Like with the possibility of Hill suing a fan, don’t expect him to sue the Patriots. In order to win such a lawsuit, there must be a finding of damages. Hill, who caught seven passes for three touchdowns and 142 yards, doesn’t seem to have been injured.

It’s also not clear the Patriots did anything wrong. As of now, there is no known track record of fans in Gillette trying to throw things at players—at least not at a rate higher than fans in any other NFL stadium. Also, in every NFL game, there will be unruly and drunk fans. That is not a good thing, and stadium security should take steps to remove those fans. However, to expect teams to catch every unruly or drunk seems unrealistic. To that point, it’s not clear if the beer-dousing fan engaged in conduct prior to his beer toss that should have triggered warning signs for Gillette security.

The NFL and NFLPA could investigate the incident

The possibility of the NFL investigating the Patriots for an unusual circumstance is a possibility that Patriots fans know all too well. This occurred in Deflategate and led to suspicions that the NFL treated the Patriots more harshly than it would have any other team implicated in a scientifically dubious and evidence-lacking plot to slightly under-inflate footballs.

Still, the NFL may demand from the Patriots a cogent explanation as to what happened. NFL teams are obligated to provide players with a safe environment. Further, the Patriots’ own fan code of conduct makes clear that “fans who consume alcohol are encouraged to drink responsibly.” The team values the safety of fans not only while they are at the stadium, but also after the game, when fans should drive home sober.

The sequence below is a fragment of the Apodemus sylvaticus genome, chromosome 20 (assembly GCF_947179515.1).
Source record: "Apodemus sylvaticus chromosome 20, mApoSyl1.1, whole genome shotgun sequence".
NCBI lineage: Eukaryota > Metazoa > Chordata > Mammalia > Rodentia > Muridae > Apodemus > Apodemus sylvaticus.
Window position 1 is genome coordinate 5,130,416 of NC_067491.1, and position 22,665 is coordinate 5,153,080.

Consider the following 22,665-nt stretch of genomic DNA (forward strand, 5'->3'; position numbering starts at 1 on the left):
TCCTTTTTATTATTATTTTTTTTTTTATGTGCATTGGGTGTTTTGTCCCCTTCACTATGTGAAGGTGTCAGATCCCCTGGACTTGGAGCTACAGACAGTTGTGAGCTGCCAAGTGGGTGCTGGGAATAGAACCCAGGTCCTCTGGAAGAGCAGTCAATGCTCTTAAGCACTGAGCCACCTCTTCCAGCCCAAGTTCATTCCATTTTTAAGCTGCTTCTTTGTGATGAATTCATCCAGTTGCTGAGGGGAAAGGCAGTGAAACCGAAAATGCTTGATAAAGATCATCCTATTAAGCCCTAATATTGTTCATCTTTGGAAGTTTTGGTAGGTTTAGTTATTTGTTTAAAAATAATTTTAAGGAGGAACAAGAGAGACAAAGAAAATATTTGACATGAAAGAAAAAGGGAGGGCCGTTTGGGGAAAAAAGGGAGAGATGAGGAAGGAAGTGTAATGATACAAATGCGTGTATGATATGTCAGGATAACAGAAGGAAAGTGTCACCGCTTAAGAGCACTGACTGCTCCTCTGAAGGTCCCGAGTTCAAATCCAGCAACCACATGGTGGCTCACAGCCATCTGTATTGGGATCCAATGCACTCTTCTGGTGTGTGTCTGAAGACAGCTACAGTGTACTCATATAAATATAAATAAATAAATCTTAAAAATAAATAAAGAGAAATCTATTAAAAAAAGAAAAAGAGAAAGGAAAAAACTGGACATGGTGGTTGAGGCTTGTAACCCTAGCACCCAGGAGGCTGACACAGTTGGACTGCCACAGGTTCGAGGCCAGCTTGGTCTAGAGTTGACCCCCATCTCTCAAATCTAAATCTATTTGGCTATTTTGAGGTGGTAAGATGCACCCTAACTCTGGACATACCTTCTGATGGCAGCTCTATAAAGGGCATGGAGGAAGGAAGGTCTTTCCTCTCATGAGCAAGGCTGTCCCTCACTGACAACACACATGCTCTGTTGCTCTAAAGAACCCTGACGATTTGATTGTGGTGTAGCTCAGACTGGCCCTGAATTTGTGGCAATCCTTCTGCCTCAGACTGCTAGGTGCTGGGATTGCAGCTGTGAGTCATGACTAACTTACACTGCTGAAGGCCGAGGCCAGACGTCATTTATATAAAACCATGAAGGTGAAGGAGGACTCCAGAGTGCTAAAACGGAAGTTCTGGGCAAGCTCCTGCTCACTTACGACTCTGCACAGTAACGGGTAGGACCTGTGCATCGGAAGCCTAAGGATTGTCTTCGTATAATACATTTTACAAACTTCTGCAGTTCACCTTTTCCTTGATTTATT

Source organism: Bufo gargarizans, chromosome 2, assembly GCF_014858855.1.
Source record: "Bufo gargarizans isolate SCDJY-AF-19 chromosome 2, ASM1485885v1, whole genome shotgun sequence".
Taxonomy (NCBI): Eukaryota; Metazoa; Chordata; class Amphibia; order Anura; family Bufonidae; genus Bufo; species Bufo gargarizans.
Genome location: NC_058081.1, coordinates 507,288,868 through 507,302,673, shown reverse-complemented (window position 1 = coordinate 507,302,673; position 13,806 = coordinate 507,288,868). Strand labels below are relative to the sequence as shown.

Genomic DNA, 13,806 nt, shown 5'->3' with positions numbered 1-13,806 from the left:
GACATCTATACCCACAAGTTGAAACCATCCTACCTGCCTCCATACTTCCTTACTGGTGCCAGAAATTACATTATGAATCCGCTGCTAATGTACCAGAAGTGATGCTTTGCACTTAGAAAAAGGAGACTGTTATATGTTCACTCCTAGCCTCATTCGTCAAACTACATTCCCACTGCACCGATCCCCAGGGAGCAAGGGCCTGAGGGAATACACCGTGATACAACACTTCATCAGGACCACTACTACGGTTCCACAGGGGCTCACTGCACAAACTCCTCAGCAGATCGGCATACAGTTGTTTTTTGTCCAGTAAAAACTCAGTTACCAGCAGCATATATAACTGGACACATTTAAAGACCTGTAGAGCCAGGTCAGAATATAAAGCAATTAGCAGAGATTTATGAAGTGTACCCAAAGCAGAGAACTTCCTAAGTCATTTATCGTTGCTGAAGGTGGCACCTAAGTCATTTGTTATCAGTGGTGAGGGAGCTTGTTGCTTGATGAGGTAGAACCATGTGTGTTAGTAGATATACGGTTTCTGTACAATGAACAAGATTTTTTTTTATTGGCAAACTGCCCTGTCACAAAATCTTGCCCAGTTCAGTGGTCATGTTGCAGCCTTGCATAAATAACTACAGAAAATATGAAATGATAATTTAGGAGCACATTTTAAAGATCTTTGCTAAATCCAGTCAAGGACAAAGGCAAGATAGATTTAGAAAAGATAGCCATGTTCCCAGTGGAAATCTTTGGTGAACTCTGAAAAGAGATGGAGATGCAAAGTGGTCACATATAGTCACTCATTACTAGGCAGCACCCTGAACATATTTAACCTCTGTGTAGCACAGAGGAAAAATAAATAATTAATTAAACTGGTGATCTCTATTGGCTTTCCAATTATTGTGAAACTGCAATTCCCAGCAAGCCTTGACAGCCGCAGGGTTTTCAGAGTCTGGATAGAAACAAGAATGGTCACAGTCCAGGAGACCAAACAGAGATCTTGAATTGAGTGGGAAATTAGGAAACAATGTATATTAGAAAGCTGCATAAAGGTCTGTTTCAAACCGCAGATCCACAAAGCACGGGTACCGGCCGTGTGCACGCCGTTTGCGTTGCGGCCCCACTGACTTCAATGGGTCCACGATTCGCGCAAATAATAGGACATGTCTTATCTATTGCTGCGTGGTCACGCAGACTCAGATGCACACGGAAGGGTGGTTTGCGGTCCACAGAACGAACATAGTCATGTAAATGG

The league, as well as the NFLPA, could also wonder what, if anything, the Patriots did about the fans that gave Hill the middle finger. While being the recipient of a middle finger obviously didn’t harm Hill, it highlighted that these fans felt empowered to act as they did. That kind of mentality could help to explain why someone sitting next to the middle-finger-giving fans would have felt entitled to throw beer on a player. None of them were deterred.

Michael McCann is SI’s legal analyst. He is also Associate Dean of the University of New Hampshire School of Law and editor and co-author of The Oxford Handbook of American Sports Law and Court Justice: The Inside Story of My Battle Against the NCAA.